Why the US military wants 5G on the front lines
What to know about Forward Operating Bases, and how 5G networks can come into play on a battlefield.
When the military goes to war, it brings its communications infrastructure with it. From the drums and fifes of early US history through to the radios and electronic communications of the 20th- and 21st-century warfare, how and where troops fight in the field is determined by the ability for troops in the field to hear and follow orders. Which is why, when it comes to communications systems built for 5G, the US Navy wants to be able to deploy such networks on the go.
At the Marine Corps Air Station Miramar, near San Diego, the Navy is “looking at being able to generate private 5G networks for forward operating bases,” Benjamin Cohen, director of the NavalX Southern California TechBridg, told DefenseOne at a conference on 5G Futures held July 28.
Forward Operating Bases (FOBs) are set up during a war, often but not always in a counter-insurgency conflict, where they host troops and vehicles near the expected fighting, allowing the military to rapidly respond to threats. FOBs serve as a crucial node for both launching and defending against attacks, making communication and data sharing vital. As the military collects more and more data—from sensor-rich vehicles and surveillance towers placed at bases—wirelessly collecting and transmitting that data becomes essential to fighting a data-rich kind of war.
This decade, the military expects 5G networks to become a crucial part of this planned fight, which is why the military is working with 5G connections at existing bases, and why it plans to bring these networks straight into battle if necessary.
“We’re putting 5G nodes onto fully electric autonomous vehicles which can then provide enough power for us to create these closed 5G networks for us to operate on,” said Cohen. “That data bandwidth, that pipe if you will, is so important for us to be able to share the data going back and forth. Because we’ve added more autonomous systems and more sensors to our tool kit, so we need to be able to generate these 5G networks and allow for the passage of all this data in a timely fashion.”
Vast data is a potential resource if it can be shared and processed quickly. There are a variety of ways to manage the kind of data-flow from such intensive collection. One, explored in the self-driving car space, is “edge computing,” in which computers near the sensor, like in an autonomous car, process most of the information immediately, and then transmit only already-processed data wirelessly. (The opposite of edge computing is having that same processing take place in the cloud.)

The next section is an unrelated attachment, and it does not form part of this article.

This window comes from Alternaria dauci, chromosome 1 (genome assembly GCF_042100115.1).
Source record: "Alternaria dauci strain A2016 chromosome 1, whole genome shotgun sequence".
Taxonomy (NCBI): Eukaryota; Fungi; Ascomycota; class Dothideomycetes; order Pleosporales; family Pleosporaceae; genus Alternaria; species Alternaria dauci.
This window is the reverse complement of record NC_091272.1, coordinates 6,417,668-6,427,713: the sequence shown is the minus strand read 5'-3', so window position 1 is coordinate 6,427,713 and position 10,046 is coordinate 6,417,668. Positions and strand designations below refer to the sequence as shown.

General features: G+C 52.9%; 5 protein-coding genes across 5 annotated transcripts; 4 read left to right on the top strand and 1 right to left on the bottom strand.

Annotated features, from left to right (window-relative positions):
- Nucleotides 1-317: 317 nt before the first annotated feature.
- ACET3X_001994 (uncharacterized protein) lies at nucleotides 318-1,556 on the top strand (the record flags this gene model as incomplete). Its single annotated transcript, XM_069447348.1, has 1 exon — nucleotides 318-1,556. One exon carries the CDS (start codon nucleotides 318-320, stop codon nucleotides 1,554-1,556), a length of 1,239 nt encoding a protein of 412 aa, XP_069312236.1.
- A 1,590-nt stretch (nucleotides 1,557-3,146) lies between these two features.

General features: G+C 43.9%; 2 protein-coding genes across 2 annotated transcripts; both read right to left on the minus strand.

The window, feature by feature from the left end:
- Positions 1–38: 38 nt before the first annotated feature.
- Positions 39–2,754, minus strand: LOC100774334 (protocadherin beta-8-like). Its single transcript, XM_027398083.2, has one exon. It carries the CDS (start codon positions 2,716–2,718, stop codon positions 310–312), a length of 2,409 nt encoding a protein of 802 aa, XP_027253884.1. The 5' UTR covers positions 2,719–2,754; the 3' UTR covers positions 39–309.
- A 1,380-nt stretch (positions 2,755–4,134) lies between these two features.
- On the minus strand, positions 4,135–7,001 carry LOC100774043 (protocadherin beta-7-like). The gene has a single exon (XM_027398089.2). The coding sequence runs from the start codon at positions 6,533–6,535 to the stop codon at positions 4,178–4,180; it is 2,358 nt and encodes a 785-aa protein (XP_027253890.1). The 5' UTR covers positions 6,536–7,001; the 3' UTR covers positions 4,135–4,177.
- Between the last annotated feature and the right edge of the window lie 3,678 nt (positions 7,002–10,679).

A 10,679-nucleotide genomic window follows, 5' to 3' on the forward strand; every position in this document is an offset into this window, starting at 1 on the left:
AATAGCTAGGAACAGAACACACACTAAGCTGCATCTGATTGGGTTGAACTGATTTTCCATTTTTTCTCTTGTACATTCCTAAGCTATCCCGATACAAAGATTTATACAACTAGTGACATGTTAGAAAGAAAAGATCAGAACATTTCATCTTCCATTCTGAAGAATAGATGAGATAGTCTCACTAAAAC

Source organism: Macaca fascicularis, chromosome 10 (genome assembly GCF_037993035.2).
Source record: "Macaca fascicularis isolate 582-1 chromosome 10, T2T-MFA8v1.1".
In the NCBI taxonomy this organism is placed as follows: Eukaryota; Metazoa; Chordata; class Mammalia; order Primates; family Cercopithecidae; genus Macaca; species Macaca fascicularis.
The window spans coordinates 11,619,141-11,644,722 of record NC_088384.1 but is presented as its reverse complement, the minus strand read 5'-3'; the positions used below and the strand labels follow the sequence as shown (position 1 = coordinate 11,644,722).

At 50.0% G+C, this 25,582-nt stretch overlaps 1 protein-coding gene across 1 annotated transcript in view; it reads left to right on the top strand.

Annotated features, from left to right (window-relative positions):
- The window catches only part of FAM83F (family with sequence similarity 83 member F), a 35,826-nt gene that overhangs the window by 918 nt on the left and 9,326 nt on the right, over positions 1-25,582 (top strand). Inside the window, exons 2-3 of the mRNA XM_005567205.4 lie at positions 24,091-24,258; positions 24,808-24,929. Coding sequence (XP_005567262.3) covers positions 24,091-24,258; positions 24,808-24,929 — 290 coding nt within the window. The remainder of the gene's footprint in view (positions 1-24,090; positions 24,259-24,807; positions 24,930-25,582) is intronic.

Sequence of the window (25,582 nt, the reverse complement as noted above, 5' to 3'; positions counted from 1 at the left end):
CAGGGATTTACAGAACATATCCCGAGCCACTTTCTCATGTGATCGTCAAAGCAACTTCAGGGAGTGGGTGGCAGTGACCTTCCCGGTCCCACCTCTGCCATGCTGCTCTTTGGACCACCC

Another way is expanding the reach and availability of existing data networks, especially with the high bandwidth limits of 5G. This is an approach the Army is exploring as well as the Navy, where outfitting bases with 5G networks can facilitate the kind of interconnection systems would normally get in a 5G-rich environment. Creating this kind of 5G infrastructure would allow the military to take advantage of an “internet of things” network, where sensors on towers, robots, and vehicles can collect and share data with each other and with human operators on computers or tablets, both at and away from base.
Today, troops have access to the Android Team Awareness Kit, a tablet or smartphone software that can display and transfer important information right in the field. Internet-connected devices are only as useful as their connections are strong, so having continued network connection in the field is especially important.
Sharing and collecting data between relevant forces in the field is a powerful promise of a military acting and responding where needed, with relevant information shared and used as soon as it can be transmitted. Maintaining that connectivity requires nodes, from the stable cellular networks of a fortified barracks, to the quickly installed networks of a forward operating base, to forces in the field. A network-connecting node might come from a special data relay installed on the back of a truck.
Or this might come from an ad-hoc network, carried on the back of electronic autonomous vehicles, that arrive alongside the marines as they first enter a country or a battlefield.
“The Navy’s SoCal Tech Bridge at Marine Corps Air Station Miramar is experimenting with new 5G networks carried on the back of autonomous vehicles, so that when future robo-amphibs storm the beach, they can bring their own 5G network with them,” writes DefenseOne.
Relying on such networks carries risk. If the signal is intercepted and understood, a hostile force can anticipate American troop movements. If the signal is seen and jammed, US forces could have to revert to pre-5G means of communication. But the potential of arriving, network in tow, and transmitting data to the rest of the military before battle is even joined is immense. Still, the military isn’t planning on going in without examining how exactly it might fall short.
“What happens if the system is compromised? If it’s intended to be that mesh network for forward operating bases, what happens if it’s compromised, what are the impacts on the marines and sailors operating there, what happens to the sensor-to-shooter network that we’re really concerned about,” said Cohen.